Those were when he was at his happiest I think. He would get up early to pick the mushrooms for his breakfast. Make another kite (we seemed to break them regularly). If they crashed, he would follow the string to find them. When he was at work he was up first, making tea for everyone, leaving by 7 to get the bus in the cold and the dark and be home at around 5 for his ‘tea’. He wore Long Johns and a vest all year round, had a bath on a Sunday then put his best clothes on for Sunday Tea.

A different view from the kitchen sink

My nan, his wife, was a thrifty make do and mend house keeper. The 25 shilling leg of lamb we had every Sunday was stretched to make numerous meals. Nan only ever had a drink and a cigarette at weddings. She outlived him for another 15 years or so. One Christmas my mom surprised her with a Santa Flight. That was the first and only flight she had made. She did love her holidays but looking back, as we always self catered, she merely moved kitchens. A different view from the kitchen sink. I never heard her grumble or raise her voice. Not once. She was at her happiest with her family around her.

Her great sadness was that three of her four children died before she did. About a month before she died she had her health check and the doctor pronounced her fighting fit. We enjoyed a family lunch out to celebrate her birthday and mine, and my Silver Wedding anniversary.

A few weeks later she was gone. Determined not to see her only remaining child (who had just had a diagnosis with a respiratory illness, and like her father and sister to become dependent on an oxygen mask) die before she did. She took about three days to leave us, barely conscious yet I know she was checking off all who visited her in that time. Her daughter, my mom was by her side constantly. Once every grand child and great grandchild and great, great grandchild who possibly could get to see her had arrived, she demanded to get out of bed and sit on the chair with her family by her side.

She wasn’t going to die lying down.

Deathbed regrets

My aunt said to me, the day before she died, that she wished she had spent less time taking care of others and spent more time seeing the world. She was in the ‘sandwich generation’ for most of her life. As the eldest of 4 she cared for her younger siblings when her mother was ill. She married young and had four children, ran the family business, cared for her ageing in laws, looked after all her nieces and nephews and organise the aforementioned family holidays. And looking back she wished that she had put her needs first, occasionally. She spent her last few months on a bed in her kitchen with a portapotty at her side, reliant like Grandad, on an oxygen machine.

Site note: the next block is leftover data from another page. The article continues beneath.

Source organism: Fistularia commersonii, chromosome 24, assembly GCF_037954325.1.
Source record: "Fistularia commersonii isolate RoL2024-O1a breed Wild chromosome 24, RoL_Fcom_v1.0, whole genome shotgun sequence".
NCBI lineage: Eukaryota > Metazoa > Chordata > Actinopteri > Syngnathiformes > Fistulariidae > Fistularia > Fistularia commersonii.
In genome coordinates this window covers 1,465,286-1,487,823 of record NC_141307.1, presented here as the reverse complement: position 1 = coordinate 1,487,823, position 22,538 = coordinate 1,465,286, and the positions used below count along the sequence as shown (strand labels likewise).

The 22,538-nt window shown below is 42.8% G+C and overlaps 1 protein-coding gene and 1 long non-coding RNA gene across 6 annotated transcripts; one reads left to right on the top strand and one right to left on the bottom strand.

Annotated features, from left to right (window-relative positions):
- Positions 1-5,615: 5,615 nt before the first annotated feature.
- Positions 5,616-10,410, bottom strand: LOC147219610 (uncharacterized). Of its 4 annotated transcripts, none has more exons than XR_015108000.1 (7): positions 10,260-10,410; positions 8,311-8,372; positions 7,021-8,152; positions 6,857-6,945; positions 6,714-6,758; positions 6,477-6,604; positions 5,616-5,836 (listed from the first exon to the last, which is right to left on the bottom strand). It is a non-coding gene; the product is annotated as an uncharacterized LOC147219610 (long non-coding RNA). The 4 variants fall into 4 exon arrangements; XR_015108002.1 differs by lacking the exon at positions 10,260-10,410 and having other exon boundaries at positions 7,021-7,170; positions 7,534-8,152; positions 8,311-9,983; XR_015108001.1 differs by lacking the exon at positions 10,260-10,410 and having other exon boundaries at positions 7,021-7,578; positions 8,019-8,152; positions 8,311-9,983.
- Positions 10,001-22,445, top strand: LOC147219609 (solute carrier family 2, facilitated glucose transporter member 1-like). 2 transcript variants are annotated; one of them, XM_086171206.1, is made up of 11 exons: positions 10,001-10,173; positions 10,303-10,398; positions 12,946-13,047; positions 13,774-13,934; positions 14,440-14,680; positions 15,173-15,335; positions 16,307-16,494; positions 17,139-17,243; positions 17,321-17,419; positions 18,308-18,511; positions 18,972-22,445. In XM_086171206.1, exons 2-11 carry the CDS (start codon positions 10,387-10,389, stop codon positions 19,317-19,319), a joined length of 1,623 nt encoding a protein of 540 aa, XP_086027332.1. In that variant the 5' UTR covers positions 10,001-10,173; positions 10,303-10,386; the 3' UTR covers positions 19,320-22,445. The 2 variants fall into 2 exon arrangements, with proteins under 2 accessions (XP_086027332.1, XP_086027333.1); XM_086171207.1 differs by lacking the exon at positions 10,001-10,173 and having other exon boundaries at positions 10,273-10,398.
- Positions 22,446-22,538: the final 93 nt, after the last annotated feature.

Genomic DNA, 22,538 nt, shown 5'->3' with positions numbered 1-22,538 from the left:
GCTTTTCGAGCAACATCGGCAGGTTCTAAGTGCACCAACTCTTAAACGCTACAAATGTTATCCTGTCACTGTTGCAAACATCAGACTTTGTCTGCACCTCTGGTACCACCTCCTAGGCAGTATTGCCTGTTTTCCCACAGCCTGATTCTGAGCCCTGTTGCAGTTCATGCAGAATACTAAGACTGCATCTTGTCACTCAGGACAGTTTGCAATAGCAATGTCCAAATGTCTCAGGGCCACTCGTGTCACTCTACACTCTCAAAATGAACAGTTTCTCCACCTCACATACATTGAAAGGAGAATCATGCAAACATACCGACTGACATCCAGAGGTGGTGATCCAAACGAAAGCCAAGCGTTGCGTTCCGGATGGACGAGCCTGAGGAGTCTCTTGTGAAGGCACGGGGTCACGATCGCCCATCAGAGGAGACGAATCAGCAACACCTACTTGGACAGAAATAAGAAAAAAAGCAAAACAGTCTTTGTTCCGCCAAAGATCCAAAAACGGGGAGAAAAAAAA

What happens if we don’t reach retirement age – what if our expiry date was sooner than any of us anticipated? What then of the dreams of the cottage by the sea we never bought, the cruises we never went on, the climb we never made to Everest base camp or eating Pizza in Italy?

Yes you can

You can’t do that it is selfish. Does anyone ever say this to you?

You can’t go to Australia and deprive your parents of time with their grandchildren.

They can fly out and see them and there is Skype. Seriously there are people who have grandchildren in the same town and only see them at Christmas and birthdays.

You can’t sell all your stuff and live in a campervan.

Why not?

You can’t throw in a good job just because you hate it.

Hating your job is a very good reason to leave it. Always.

You can’t stop watching the news.

Yes you can. You won’t change the world by watching the news. It may change your view of the world though.

You can’t start your own business.